Bedsores and Healthcare Negligence in Nursing Homes
Bedsores, also known as pressure sores, decubitus ulcers, or pressure ulcers, are caused by unrelieved pressure on the skin. Bedsores can cause infections and other life threatening conditions like cancer, sepsis, gas gangrene, and bone and joint infections.
Bedsores are injuries to the skin and tissue beneath the skin (epidermis and dermis) and occur as a result of pressure on the skin, usually from a bed or wheelchair. This pressure decreases blood flow that delivers oxygen and other nutrients to tissues. If the nutrients are not delivered properly, the skin cells and tissue may become damaged and die. Sustained pressure is caused by immobility, which is associated with conditions such as general poor health, sedation, surgery recovery, paralysis, and comatose.
Bedsores often occur on skin protecting bony parts of the body, since the skin faces more pressure due to the friction between the bone and outside surface. As bedridden people or those in wheelchairs are most susceptible to bedsores, they frequently occur on the tailbone, buttocks, shoulder blades, spine, backs of arms and legs, back or sides of head, rims of the ears, hips, lower back, heels, ankles, and the skin behind knees.
Since bedsores are caused by immobility, they often occur as a result of negligence on the part of a healthcare provider who fails to attend to the wellbeing of the patient. According to the Centers for Disease Control and Prevention (CDC), approximately 10% of residents in nursing homes currently suffer from bedsores. Bedsores are painful and in some cases life-threatening, yet they are easily avoided if a healthcare provider takes the proper precautions.
Bedsores are categorized based on their severity, as follows:
Stage 1 is the least severe. At this stage the sores are not open wounds. The skin may be painful but there are no breaks or tears. However, the person will experience persistent redness of skin.
At stage 2 the skin breaks open and forms an ulcer that might appear as a blister. There may be a loss of partial thickness of the skin as the sore extends into deeper layers of the skin. At this stage, the skin becomes tender and painful.
During stage 3 the sore gets worse and the ulcer exhibits a loss of full thickness of the skin, with the sore extending into the tissue beneath the skin until a deep crater is visible.
Stage 4 is the most severe sore causing extensive damage. At this stage, the sore is very deep, causing a loss of full thickness of the skin and reaching into muscle and bone.
Bedsores may also be considered “unstageable,” in that the surface is covered with dark tissue so that the depth of the wound is not visible.
Bedsores can lead to extremely serious, potentially life-threatening conditions. The most common consequence of stage III and IV bedsores is sepsis, which occurs when bacteria enter the bloodstream through the sore. The bacteria rapidly spread throughout the body and infect it. If left untreated, sepsis can lead to organ failure. Bedsores can also lead to cellulitis, an infection of the skin and soft tissues, and bone and joint infections, which are all life-threatening illnesses. In rare cases, bedsores may lead to the development of a cancerous cell that grows specifically in non-healing wounds.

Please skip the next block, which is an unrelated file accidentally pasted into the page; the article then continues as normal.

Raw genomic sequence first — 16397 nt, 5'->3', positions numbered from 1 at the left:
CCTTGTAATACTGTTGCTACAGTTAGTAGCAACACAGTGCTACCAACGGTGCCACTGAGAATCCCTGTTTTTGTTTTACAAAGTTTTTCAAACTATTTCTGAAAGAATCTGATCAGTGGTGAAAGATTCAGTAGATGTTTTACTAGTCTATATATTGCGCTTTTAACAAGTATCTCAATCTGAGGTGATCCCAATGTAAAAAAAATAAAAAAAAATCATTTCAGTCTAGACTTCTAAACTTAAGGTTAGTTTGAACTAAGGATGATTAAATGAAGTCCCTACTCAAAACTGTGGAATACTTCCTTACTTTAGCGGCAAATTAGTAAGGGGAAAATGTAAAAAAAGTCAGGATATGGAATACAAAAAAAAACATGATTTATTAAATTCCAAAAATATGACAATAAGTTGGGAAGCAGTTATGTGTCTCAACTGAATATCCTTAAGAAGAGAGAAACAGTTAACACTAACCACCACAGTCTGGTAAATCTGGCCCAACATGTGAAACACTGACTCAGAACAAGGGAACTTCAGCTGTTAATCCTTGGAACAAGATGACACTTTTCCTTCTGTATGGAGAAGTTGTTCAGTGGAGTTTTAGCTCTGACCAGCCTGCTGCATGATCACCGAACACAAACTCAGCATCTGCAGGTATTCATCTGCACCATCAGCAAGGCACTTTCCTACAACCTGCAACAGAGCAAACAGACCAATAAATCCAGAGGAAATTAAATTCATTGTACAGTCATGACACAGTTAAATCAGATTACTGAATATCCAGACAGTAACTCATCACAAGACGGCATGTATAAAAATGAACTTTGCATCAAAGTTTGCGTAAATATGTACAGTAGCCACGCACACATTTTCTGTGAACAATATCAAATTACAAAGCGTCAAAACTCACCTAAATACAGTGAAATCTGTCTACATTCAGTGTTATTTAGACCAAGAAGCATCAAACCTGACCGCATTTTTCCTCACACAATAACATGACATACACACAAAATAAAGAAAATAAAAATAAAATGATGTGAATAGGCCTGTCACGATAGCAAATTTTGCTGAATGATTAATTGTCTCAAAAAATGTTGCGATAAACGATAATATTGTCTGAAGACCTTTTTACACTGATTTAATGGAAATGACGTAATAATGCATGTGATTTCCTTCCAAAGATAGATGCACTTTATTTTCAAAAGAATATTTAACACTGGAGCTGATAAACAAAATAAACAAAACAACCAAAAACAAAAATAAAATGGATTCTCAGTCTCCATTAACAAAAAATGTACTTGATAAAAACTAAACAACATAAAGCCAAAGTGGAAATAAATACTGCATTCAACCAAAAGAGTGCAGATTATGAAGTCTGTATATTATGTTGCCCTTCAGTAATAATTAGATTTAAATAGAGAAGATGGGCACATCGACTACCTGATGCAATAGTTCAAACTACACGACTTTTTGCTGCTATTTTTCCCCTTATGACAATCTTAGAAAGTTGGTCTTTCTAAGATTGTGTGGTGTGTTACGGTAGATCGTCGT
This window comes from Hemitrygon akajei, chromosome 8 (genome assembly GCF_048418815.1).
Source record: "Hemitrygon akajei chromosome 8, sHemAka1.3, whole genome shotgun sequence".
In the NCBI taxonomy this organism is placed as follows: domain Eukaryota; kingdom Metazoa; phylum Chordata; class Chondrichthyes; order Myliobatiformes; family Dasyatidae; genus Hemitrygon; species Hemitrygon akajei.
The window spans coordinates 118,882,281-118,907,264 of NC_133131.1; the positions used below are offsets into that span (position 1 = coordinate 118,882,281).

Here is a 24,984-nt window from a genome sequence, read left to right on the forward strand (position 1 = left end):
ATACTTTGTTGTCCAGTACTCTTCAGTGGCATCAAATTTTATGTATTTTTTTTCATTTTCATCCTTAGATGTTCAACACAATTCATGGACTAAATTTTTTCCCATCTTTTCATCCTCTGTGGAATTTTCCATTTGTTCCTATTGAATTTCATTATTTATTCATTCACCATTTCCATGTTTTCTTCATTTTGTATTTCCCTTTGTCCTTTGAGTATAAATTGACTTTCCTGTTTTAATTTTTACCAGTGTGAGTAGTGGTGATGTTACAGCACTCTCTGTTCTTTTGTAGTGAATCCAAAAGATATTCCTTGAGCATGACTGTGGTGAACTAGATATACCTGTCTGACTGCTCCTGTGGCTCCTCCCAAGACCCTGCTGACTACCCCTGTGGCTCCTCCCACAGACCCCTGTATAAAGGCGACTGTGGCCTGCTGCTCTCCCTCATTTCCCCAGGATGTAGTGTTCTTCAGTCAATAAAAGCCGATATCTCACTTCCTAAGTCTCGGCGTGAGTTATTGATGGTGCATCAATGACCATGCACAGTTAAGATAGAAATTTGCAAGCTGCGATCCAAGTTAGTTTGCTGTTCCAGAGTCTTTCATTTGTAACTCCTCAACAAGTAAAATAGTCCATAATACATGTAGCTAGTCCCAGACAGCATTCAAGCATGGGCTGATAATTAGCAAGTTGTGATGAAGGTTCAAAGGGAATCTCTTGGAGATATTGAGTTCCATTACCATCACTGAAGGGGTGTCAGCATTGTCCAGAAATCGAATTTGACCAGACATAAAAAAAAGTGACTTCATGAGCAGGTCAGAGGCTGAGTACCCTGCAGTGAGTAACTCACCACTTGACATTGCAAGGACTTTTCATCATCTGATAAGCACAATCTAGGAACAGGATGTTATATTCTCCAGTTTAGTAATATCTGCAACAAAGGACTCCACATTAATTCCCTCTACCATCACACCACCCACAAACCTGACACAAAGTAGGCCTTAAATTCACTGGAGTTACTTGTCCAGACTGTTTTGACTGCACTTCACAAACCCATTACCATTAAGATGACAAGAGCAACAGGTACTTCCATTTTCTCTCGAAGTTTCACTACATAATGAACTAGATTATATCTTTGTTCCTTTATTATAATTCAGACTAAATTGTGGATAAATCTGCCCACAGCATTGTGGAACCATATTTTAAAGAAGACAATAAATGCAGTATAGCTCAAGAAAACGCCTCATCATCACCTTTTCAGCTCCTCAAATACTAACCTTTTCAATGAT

Stage I and II bedsores may be healed within several weeks with effective treatment through the use of pain management medication and antibiotics. Stage III and IV bedsores are much more difficult to treat. If a person experiences signs of a bedsore, the best treatment is to move, if possible. If there are no signs of improvement within 24-48 hours, the wound may be infected, and a doctor must be called. The signs of an infected bedsore include: fever, drainage from the sore, increased heat, and/or redness surrounding the sore. If you are experiencing any of these symptoms, seek immediate medical attention.
Bedsores are extremely painful and are considered to be serious medical conditions. In fact, the presence or lack of bedsores is one of the main ways that quality of care in a nursing home can be assessed. Bedsores are caused by immobility; when a person cannot move on their own, it is the responsibility of their caretaker to make sure that they are moved, turned, and bathed regularly. For this reason, bedsores frequently occur as a result of negligence, typically in rehab facilities, hospitals, long term care facilities, or nursing homes. Bedsores are preventable if nursing home staff members follow proper medical care and daily patient monitoring procedures.
Nursing homes and other assisted-living facilities are supposed to provide their patients with high-quality care. There are specific standards that care facilities must follow to ensure that they provide the necessary quality care and services. When a new patient enters a facility, the facility must provide the “necessary treatment and services to promote healing, prevent infection and prevent new sores from developing.” These standards can be found in the Code of Federal Regulation (CFR) 483.25(c), created by the Department of Health and Human Services, as well as other agencies.
Bedsores Legal Help
Bedsores often develop through neglect, when the patient does not receive adequate care, including the failure to regularly reposition immobilized residents. A nursing home may be held liable or legally responsible for any bedsores that an individual subsequently suffers.
If your loved one is suffering from bedsores due to the inattention or inadequate care of a nursing home or long-term care facility, contact Hach & Rose, LLP, today by calling (212) 779-0057 to speak with a qualified New York nursing home abuse attorney.